Refer the picture: (the battery is missing in the shot)
The relay is triggered by the ignition switch - thats its whole job.
The high current path that is then switched (through the relay) to the fuse box is a short run direct from the battery with no voltage drop and its own fuse.
The individual circuits are then fed via their fuse.
You could just use a larger capacity relay but keep in mind you are ultimately governed by your alternator output
Regards - Ray.
View attachment 330682.
Thank you Ray for your input.
 
Not a Guru but will have a lash at it.
First thing to do is work out a power budget (do a maximum demand calculation)
What loads do you have in watts then convert to amps.

Some loads will be 100% duty ie when running they draw the same current all the time they are switched on. Lights being the main one.
Other loads heated grips and liner may cycle as the thermostat switches on and off or may run at 100% if no thermostat fitted ie the load factor.
I would ignore loads that are very intermittent for example the Horn.
How often will you run with the fog lights?
Once you have a number in Amps or Watts this is your maximum demand.

Now you have a number in amps or watts how does this compare to the alternators output. If it is more than the alternators output you will be draining the battery.Eventually unless your bike has a self generating CDI ignition the battery will be drained so low that it will stop running.

The solid state relay you show is for AC loads the XS has a DC system, I am not sure if the relay shown will work. Your drawing has the load going through the control part of the relay (4-32VDC) not the load switching contacts.

What I suggest you do is fit an ammeter and a system of switching so that you can vary the load to keep to a level that your alternator can cope.

I hope this makes sense and has not confused you.

With all the loads possible you want a voltmeter up on the handlebar. a combo voltmeter USB port direct from battery very handy. I run one off the battery shore charge sae port I have on all my bikes
Thank you Sir. Certainly have plans for a voltmeter.
 
Not a Guru but will have a lash at it.
First thing to do is work out a power budget (do a maximum demand calculation)
What loads do you have in watts then convert to amps.

Some loads will be 100% duty ie when running they draw the same current all the time they are switched on. Lights being the main one.
Other loads heated grips and liner may cycle as the thermostat switches on and off or may run at 100% if no thermostat fitted ie the load factor.
I would ignore loads that are very intermittent for example the Horn.
How often will you run with the fog lights?
Once you have a number in Amps or Watts this is your maximum demand.

Now you have a number in amps or watts how does this compare to the alternators output. If it is more than the alternators output you will be draining the battery.Eventually unless your bike has a self generating CDI ignition the battery will be drained so low that it will stop running.

The solid state relay you show is for AC loads the XS has a DC system, I am not sure if the relay shown will work. Your drawing has the load going through the control part of the relay (4-32VDC) not the load switching contacts.

What I suggest you do is fit an ammeter and a system of switching so that you can vary the load to keep to a level that your alternator can cope.

I hope this makes sense and has not confused you.

Hi Signal - Many thanks for your detailed guidance. Correct, it is a DC system (have corrected my original post with the correct SSR). The SSR will have a DC output of 30V and 50 Amps. (min 4 VDC). Did the calculation and the total amount of Watts will be 196. The Hughs PMA total output is 200W. The RR unit will have the capability of charging the Battery. So with this in mind, would my above plan work?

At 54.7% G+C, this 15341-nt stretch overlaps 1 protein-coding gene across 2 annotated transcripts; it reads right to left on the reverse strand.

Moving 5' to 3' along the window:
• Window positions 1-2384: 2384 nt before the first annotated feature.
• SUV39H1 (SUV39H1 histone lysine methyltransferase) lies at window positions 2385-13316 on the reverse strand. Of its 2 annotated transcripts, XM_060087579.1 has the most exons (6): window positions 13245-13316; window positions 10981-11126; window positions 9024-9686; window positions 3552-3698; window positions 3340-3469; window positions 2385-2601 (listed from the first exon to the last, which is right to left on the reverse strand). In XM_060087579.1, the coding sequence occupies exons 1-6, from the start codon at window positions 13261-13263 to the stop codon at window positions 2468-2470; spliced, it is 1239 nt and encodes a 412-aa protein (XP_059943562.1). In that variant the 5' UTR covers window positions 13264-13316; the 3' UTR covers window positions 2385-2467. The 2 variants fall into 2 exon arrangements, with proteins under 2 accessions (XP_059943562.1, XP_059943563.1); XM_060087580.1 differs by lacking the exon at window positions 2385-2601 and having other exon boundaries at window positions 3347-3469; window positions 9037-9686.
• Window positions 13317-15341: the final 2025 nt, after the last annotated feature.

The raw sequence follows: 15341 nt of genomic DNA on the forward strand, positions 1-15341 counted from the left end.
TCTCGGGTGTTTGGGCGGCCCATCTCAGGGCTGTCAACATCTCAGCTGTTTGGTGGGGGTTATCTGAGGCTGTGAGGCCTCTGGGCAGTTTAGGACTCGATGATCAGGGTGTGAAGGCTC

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I completely mistook your plan in the first post. This is what I think you are planning:
A relay will control power to the fuses.
The individual loads will be switched on and off as required by their control switches.

Your plan will work fine.
You are unlikely to run all the loads at once so your charging system should cope. If you fit a voltmeter as Gary suggests if you see the voltage dropping you can switch off circuits until the voltage stabilizes.

As an aside I fit a relay to control the power to the fuses as you are planning to do. The only difference is that I use a standard Auto relay.
Enjoy your trip and don't forget to post photos.
 
I Have No experience on PMA .
But I feel that some systems dont like to be used at the top of their capacity for long times

total amount of Watts will be 196. The Hughs PMA total output is 200W.
Electronics is often killed by heat We are talking long rides at high power consumption.
Again NO experience of these .But I would look inte recommendations on margins .
and Cooling fins or so.

Manufacturers may exaggerate performance sometimes

But If I remember correct High system usage can mean the regulator dont have to cook of as much
Surplus Power. Created by Magnets and RPM
 
I Have No experience on PMA .
But I feel that some systems dont like to be used at the top of their capacity for long times

total amount of Watts will be 196. The Hughs PMA total output is 200W.
Electronics is often killed by heat We are talking long rides at high power consumption.
Again NO experience of these .But I would look inte recommendations on margins .
and Cooling fins or so.

Manufacturers may exaggerate performance sometimes

But If I remember correct High system usage can mean the regulator dont have to cook of as much
Surplus Power. Created by Magnets and RPM

Thanks Jan, appreciate the feed back and will certainly keep in mind the load factor.
 
I completely mistook your plan in the first post. This is what I think you are planning:
A relay will control power to the fuses.
The individual loads will be switched on and off as required by their control switches.

Your plan will work fine.
You are unlikely to run all the loads at once so your charging system should cope. If you fit a voltmeter as Gary suggests if you see the voltage dropping you can switch off circuits until the voltage stabilizes.

As an aside I fit a relay to control the power to the fuses as you are planning to do. The only difference is that I use a standard Auto relay.
Enjoy your trip and don't forget to post photos.

Thank you so much Sir Signal! This is exactly the guidance I was looking for.
Will definitely post them pixs. Thanks once again and have a lovely weekend.